Baking sheets don't generally evoke strong emotions, but mine does; it's one of my favorite kitchen belongings. My baking sheet, a shallow carbon steel rectangle with edges rolled around a copper thread, has lived with me since my early days as a cook, and has weathered every step of my career path from cook to writer to start-up founder. Unlike humans, baking sheets get more handsome with age, and this baking sheet, 18 years later, is in its prime, with a gunmetal patina, and scrapes and blackened areas in all the right places. It's so dashing that we use it every week for our Food52 photo shoots.
I bought this baking sheet at E. Dehillerin in Paris in 1996. I'd been cooking in Europe for a couple of years and saving my money. Determined to get my future fantasy kitchen off on the right foot, I made a trip to Dehillerin to outfit it with copper pans, a French rolling pin, cannele molds, and 2 baking sheets. I shipped them to my mother's house in Pennsylvania, where they sat for another year and a half, until that fantasy kitchen (tiny though it was!) became a reality when I moved to New York City.
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In my Upper West Side apartment, I broke in the pans on my rinky-dink stove, flattened doughs with the rolling pin, and baked hundreds of cookies on the baking sheets – most of them recipe tests for my work at the New York Times. One night I threw a dinner party with my friend Jenn at her apartment. On the menu was Jeffrey Steingarten's potato gratin, which we assembled on one of the shallow baking sheets. At the end of the evening, I left the baking sheet at Jenn's apartment, and promptly forgot about it.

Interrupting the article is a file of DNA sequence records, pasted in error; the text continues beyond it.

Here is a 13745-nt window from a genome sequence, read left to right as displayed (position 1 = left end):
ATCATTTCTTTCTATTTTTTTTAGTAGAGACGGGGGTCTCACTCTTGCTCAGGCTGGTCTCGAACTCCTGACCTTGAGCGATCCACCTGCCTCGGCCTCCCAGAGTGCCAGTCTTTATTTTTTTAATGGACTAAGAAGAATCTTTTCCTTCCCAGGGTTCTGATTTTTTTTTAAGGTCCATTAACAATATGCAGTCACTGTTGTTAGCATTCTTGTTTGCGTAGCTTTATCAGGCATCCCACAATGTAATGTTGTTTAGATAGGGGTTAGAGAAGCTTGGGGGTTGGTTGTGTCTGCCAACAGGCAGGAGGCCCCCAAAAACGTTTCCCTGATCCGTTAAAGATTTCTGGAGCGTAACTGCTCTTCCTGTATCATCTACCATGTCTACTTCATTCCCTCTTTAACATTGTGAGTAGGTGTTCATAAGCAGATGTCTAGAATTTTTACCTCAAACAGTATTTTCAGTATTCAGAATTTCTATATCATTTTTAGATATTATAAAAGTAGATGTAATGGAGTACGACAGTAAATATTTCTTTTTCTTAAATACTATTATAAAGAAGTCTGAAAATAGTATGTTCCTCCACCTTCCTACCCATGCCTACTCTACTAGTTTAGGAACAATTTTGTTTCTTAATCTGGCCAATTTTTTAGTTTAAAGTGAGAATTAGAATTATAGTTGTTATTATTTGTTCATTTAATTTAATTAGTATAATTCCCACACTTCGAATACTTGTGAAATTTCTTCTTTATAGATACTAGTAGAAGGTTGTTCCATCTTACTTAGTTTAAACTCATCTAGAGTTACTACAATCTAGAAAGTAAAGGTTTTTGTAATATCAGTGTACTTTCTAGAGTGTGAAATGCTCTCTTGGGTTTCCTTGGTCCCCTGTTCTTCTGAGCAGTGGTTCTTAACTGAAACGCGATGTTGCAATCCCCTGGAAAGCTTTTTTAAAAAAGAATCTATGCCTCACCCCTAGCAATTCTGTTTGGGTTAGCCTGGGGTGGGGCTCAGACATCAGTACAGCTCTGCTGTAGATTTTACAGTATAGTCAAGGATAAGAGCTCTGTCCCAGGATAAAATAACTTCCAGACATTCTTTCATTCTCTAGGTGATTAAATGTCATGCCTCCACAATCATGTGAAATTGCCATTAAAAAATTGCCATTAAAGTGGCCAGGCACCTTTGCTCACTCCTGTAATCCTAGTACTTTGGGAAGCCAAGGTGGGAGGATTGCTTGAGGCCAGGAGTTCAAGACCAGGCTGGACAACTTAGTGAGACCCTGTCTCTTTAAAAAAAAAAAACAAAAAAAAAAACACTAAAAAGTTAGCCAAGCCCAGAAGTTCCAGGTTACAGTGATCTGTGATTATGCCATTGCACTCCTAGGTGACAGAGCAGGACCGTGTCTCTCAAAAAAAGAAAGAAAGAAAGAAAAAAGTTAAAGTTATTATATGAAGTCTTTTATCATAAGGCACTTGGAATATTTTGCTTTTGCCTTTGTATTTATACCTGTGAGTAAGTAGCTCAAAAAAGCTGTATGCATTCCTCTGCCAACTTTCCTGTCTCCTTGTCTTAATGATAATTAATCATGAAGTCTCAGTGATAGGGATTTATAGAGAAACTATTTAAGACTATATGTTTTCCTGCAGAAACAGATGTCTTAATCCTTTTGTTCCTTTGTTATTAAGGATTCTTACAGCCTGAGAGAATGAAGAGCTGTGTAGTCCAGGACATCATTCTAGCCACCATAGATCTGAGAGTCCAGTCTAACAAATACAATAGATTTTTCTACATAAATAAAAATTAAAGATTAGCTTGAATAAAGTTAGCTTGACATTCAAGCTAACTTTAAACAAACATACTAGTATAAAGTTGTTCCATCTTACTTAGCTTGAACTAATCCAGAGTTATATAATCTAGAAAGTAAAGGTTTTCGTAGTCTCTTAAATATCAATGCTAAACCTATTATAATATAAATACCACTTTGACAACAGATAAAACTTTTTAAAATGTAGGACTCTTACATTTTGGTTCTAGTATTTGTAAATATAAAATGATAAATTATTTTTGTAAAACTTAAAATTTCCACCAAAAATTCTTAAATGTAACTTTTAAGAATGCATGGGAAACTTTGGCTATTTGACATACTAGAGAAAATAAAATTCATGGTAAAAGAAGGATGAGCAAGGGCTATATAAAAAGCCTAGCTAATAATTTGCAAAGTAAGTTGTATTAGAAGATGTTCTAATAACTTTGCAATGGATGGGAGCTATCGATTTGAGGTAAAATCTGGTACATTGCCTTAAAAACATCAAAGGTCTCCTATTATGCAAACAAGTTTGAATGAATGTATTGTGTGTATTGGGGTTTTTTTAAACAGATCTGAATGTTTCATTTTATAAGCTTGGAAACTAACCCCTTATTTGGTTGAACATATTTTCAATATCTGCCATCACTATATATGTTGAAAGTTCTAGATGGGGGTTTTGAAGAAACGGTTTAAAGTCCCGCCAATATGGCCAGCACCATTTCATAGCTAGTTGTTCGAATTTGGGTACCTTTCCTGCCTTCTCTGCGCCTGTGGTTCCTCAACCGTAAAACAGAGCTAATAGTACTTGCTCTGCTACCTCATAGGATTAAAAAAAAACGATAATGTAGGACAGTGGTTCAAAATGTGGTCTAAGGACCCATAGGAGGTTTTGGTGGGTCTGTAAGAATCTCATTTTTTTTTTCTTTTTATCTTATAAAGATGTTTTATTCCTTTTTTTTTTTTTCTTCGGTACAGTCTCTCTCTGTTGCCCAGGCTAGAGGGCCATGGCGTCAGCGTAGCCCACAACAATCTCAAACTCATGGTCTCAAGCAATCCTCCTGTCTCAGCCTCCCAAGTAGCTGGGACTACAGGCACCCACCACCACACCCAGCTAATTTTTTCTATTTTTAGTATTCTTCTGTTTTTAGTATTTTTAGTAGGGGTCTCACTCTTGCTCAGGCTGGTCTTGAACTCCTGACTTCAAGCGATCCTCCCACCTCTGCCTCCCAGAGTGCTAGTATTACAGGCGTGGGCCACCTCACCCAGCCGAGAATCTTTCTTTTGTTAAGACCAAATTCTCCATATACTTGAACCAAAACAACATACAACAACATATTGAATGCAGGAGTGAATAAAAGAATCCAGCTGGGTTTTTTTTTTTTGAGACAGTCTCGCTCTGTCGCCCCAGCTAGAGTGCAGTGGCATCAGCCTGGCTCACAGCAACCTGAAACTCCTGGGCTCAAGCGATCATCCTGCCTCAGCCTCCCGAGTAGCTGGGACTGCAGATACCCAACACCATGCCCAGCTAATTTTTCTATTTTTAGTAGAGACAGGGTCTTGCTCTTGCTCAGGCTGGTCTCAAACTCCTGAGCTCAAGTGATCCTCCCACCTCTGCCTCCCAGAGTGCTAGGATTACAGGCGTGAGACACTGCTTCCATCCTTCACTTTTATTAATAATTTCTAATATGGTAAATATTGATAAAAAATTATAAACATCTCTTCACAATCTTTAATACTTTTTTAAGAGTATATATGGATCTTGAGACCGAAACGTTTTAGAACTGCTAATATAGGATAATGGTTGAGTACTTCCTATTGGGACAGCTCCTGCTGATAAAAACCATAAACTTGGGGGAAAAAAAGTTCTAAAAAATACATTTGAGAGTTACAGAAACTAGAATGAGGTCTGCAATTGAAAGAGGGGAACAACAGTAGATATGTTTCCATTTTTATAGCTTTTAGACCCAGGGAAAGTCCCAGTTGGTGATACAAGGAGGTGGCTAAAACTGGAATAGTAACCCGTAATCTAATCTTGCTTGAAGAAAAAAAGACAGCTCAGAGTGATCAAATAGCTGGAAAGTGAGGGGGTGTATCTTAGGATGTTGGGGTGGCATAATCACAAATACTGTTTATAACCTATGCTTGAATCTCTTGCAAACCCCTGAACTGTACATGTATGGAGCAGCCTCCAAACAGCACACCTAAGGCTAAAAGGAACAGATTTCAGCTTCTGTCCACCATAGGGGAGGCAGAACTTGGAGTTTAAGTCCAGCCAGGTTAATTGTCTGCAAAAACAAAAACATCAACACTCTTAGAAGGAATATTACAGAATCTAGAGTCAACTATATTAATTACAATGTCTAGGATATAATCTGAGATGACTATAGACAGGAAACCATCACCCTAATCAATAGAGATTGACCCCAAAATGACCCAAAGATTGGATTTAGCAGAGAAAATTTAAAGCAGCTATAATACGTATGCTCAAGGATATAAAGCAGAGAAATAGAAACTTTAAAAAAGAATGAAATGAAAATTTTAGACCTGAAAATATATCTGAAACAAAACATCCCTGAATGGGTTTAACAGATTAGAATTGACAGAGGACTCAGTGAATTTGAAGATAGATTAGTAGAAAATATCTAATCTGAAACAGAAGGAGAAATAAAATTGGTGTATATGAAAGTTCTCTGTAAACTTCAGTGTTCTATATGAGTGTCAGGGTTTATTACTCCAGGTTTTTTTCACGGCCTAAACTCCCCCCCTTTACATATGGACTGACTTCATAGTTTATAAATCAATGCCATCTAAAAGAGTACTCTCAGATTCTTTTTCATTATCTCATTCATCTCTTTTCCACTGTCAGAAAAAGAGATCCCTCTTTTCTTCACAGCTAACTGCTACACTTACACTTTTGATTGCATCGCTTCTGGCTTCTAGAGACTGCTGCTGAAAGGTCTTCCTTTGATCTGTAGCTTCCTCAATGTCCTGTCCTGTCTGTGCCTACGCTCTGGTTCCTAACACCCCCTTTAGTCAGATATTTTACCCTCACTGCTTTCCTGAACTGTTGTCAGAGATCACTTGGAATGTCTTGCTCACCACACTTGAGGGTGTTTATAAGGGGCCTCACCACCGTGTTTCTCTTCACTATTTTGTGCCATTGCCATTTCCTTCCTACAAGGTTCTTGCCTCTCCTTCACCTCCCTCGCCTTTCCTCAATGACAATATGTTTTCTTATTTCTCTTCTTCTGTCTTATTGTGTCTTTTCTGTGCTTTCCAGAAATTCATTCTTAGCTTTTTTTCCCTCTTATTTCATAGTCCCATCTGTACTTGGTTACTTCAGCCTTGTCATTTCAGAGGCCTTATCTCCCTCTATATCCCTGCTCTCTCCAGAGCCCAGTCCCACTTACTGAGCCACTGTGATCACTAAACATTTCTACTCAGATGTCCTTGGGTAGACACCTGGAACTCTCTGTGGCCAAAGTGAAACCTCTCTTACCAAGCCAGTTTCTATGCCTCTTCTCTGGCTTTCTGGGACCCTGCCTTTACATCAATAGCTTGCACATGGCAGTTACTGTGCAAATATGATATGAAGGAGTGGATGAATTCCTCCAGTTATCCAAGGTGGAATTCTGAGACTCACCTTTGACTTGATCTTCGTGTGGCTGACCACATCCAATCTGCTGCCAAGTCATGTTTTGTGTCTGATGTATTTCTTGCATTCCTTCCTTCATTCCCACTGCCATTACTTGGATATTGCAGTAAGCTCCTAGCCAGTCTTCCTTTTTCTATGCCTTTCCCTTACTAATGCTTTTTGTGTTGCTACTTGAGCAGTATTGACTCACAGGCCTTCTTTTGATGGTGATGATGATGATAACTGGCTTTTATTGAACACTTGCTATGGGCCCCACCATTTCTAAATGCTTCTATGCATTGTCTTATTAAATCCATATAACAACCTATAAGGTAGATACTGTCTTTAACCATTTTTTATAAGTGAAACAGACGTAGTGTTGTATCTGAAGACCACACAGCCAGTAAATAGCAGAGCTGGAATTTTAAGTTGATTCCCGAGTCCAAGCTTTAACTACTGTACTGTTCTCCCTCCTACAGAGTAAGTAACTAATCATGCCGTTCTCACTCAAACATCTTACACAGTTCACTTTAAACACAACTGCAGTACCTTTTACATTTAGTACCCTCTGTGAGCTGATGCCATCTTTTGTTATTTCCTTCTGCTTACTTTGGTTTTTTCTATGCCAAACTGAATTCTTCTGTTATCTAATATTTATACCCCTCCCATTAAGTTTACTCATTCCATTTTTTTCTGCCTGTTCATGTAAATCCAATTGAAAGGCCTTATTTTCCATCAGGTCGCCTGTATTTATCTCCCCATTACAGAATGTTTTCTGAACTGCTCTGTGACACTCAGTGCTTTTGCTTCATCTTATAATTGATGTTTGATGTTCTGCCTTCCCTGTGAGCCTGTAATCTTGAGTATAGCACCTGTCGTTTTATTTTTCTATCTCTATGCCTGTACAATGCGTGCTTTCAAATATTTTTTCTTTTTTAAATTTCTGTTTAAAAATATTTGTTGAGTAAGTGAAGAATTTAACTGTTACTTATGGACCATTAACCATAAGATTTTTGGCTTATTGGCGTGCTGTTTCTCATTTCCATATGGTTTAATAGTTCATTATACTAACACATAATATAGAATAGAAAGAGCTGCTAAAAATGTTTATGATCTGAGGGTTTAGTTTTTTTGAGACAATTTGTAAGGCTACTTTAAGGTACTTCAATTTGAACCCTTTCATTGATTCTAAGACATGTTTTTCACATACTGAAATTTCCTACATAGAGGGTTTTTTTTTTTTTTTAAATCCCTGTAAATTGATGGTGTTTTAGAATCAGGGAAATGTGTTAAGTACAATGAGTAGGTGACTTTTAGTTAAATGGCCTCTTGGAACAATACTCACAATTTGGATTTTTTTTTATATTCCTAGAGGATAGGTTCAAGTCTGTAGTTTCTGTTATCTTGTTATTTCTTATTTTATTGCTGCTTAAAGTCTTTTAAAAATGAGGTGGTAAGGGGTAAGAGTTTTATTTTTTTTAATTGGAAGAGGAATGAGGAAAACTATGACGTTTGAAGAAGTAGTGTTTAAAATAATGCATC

A few years later, when I visited Jenn in another city, I spotted the baking sheet, and asked her where she got it. "Zabar's," she said with conviction. I couldn't bring myself to tell her -- although I am doing so now! -- that it was mine, part of the pair from Paris. But over time I grew to like the idea that we each had one of the baking sheets.
More recently, when Merrill and I started Food52, we began photographing recipe ingredients, arranged on surfaces. We hunted around for backdrops -- white plates, glass, and fabrics. Turns out that almost any ingredient, especially greens and citrus, look spectacular against the aged grey of an old, well-loved steel baking sheet.
This post is sponsored by Allstate. The opinions expressed here are strictly my own.
Photo by James Ransom
A New Way to Dinner, co-authored by Food52's founders Amanda Hesser and Merrill Stubbs, is an indispensable playbook for stress-free meal-planning (hint: cook foundational dishes on the weekend and mix and match ‘em through the week).
Before starting Food52 with Merrill, I was a food writer and editor at the New York Times. I've written several books, including "Cooking for Mr. Latte" and "The Essential New York Times Cookbook." I played myself in "Julie & Julia" -- hope you didn't blink, or you may have missed the scene! I live in Brooklyn with my husband, Tad, and twins, Walker and Addison.